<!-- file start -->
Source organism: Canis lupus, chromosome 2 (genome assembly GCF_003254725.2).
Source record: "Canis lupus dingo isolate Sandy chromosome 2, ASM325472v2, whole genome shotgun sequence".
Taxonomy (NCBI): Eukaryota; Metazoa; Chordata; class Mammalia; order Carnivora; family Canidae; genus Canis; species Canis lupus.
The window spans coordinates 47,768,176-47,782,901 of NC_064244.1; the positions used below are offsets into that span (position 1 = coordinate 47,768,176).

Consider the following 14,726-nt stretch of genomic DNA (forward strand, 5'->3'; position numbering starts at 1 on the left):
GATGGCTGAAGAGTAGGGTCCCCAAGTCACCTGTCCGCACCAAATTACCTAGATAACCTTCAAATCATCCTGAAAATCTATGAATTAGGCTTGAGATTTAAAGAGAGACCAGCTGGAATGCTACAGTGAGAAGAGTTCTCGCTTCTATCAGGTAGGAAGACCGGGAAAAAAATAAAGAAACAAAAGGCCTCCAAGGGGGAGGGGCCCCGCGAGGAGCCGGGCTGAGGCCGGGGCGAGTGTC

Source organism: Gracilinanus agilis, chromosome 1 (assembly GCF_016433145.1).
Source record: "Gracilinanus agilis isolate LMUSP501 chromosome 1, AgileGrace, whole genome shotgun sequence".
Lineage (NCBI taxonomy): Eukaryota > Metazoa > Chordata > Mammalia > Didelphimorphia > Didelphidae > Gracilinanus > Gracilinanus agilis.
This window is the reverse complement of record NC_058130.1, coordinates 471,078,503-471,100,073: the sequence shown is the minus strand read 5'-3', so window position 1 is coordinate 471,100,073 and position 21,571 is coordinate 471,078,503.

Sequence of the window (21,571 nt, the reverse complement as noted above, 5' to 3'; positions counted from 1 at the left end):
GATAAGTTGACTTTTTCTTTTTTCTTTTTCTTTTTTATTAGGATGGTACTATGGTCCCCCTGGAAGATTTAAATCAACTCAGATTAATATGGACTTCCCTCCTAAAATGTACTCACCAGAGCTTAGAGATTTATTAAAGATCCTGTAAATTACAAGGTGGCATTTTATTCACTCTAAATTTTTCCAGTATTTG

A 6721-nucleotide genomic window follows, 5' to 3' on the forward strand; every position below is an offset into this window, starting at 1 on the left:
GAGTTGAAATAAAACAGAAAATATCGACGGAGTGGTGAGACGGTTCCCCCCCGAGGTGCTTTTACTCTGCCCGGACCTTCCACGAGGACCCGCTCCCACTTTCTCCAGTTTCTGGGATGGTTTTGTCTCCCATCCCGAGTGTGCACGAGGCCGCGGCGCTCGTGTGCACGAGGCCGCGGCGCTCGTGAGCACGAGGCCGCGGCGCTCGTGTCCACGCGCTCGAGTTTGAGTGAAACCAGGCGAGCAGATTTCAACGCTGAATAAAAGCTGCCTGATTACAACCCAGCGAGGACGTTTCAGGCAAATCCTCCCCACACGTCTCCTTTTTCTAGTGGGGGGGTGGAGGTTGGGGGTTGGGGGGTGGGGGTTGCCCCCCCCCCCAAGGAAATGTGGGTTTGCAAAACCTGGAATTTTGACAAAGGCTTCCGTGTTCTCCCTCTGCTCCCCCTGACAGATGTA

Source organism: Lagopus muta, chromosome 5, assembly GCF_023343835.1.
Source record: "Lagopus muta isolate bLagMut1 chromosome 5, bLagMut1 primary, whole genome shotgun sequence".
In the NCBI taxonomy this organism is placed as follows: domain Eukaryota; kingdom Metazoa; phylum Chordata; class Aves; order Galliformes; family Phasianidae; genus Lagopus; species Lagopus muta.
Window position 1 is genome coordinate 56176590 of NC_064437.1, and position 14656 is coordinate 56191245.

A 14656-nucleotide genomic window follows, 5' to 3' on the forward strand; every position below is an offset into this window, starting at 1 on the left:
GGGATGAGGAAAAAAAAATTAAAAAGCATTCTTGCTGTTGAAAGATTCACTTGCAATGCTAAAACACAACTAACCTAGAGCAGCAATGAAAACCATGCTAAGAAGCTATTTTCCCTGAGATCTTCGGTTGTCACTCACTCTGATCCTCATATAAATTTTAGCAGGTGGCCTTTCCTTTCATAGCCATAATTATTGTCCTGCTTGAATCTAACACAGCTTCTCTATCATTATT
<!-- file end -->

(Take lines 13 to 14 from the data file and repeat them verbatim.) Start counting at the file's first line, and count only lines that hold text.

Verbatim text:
A 6721-nucleotide genomic window follows, 5' to 3' on the forward strand; every position below is an offset into this window, starting at 1 on the left:
GAGTTGAAATAAAACAGAAAATATCGACGGAGTGGTGAGACGGTTCCCCCCCGAGGTGCTTTTACTCTGCCCGGACCTTCCACGAGGACCCGCTCCCACTTTCTCCAGTTTCTGGGATGGTTTTGTCTCCCATCCCGAGTGTGCACGAGGCCGCGGCGCTCGTGTGCACGAGGCCGCGGCGCTCGTGAGCACGAGGCCGCGGCGCTCGTGTCCACGCGCTCGAGTTTGAGTGAAACCAGGCGAGCAGATTTCAACGCTGAATAAAAGCTGCCTGATTACAACCCAGCGAGGACGTTTCAGGCAAATCCTCCCCACACGTCTCCTTTTTCTAGTGGGGGGGTGGAGGTTGGGGGTTGGGGGGTGGGGGTTGCCCCCCCCCCCAAGGAAATGTGGGTTTGCAAAACCTGGAATTTTGACAAAGGCTTCCGTGTTCTCCCTCTGCTCCCCCTGACAGATGTA